A common way to generate nonce values is via a random number generator. This implies a process that continually loops through a process that generates a new random number, generates the hash, and then compares the generated hash value to a required prefix specification. This process is the proof-of-work concept that's also a core concept in the crypto currency context. Proof of work is the way nodes on a network achieve consensus on whether a block can be added to the chain. Another phrase you may have heard of is “block mining.” The more complex the specification for the hash, the more computing power you need to find the first combination of elements that yields a hash that conforms to the specification so that the block can be added to the chain.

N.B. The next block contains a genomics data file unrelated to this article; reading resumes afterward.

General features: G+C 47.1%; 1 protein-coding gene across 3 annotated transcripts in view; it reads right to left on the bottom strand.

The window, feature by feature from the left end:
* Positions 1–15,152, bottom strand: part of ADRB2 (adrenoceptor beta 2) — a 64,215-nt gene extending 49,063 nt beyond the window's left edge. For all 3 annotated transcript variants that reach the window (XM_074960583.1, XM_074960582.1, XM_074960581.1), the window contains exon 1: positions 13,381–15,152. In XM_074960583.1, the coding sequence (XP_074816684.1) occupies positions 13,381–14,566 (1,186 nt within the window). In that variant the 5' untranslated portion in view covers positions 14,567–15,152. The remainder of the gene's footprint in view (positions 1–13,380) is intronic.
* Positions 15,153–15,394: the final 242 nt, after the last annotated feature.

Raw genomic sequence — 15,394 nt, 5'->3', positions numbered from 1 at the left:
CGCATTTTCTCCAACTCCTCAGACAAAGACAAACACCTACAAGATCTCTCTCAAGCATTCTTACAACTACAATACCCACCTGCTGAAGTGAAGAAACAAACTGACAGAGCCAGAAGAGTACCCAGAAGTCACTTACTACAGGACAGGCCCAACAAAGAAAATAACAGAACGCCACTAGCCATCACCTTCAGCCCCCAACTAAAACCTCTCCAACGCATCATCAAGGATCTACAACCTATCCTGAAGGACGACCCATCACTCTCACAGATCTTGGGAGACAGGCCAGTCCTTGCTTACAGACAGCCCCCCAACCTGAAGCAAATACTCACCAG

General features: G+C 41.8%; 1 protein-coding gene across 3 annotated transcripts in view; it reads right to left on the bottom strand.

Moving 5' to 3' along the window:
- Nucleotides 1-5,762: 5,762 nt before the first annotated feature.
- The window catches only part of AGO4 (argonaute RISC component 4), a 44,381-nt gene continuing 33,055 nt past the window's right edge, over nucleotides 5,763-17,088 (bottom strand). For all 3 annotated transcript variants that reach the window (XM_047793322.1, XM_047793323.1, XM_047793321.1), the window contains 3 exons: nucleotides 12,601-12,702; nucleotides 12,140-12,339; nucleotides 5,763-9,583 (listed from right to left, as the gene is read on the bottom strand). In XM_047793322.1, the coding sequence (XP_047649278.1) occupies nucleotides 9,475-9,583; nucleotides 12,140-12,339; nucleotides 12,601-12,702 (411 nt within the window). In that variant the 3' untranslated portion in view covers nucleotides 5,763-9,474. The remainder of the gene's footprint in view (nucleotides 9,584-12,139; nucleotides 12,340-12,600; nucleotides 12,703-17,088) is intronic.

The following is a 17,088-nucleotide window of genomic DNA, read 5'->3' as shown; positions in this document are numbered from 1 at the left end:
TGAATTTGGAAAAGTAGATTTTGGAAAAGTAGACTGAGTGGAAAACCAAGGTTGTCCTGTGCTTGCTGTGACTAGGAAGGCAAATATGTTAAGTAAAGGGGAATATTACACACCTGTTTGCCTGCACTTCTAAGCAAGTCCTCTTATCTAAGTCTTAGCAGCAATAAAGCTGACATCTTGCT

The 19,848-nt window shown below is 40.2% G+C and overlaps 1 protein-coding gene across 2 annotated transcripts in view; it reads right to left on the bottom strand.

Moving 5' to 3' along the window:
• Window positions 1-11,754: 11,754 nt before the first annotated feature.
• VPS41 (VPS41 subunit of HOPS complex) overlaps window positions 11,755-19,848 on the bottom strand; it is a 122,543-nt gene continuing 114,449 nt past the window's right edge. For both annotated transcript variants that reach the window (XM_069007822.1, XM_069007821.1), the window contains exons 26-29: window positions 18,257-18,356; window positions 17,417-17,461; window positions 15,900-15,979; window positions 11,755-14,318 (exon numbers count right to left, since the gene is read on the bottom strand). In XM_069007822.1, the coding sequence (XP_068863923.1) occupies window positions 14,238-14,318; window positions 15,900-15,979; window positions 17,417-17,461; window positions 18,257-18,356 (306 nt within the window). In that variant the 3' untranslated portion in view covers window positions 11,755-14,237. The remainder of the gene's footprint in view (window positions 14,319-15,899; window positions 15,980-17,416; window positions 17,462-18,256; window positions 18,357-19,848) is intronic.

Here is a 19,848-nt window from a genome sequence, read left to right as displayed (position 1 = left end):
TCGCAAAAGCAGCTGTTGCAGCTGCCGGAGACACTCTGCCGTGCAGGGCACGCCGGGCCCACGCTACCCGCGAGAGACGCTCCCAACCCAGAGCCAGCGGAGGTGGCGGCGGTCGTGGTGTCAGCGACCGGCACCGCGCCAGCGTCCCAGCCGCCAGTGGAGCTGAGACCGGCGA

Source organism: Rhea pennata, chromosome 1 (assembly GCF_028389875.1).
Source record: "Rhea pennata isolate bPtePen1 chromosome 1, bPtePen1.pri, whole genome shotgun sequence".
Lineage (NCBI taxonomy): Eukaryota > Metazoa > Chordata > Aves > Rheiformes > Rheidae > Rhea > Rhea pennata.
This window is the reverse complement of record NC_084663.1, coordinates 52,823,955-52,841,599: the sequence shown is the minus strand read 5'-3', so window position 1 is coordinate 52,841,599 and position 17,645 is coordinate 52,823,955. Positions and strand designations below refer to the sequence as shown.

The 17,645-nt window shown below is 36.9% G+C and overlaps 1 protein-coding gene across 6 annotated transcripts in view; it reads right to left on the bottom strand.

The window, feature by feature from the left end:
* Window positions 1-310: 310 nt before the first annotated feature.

For an internal application, do you need to implement the proof-of-work concept? The answer is no. Nevertheless, I've implemented the concept here because if there's at least some rule for hash complexity and that rule is secret and embedded in your program, it follows that your program - and only your program - can create blocks. In such a case, a block's provenance is certain, which in turn, enhances the blockchain's data trustworthiness. In other words, a rogue process can't create or update blocks in a blockchain.

A related concept to proof-of-work is proof-of-stake. With proof-of-work (PoW), any miner that expends the necessary effort (including energy consumption) can verify a new block. Because of the computing resources required, the energy consumption mentioned is just that: electrical power. Miners get rewards for mining blocks. Those rewards fund the sizeable electrical bills that are incurred with block mining! Proof-of-stake (PoS), on the other hand, goes toward how a subset of miners acquire the right to verify new blocks. This dichotomy between PoW and PoS is one example that illustrates the open questions related to crypto currencies.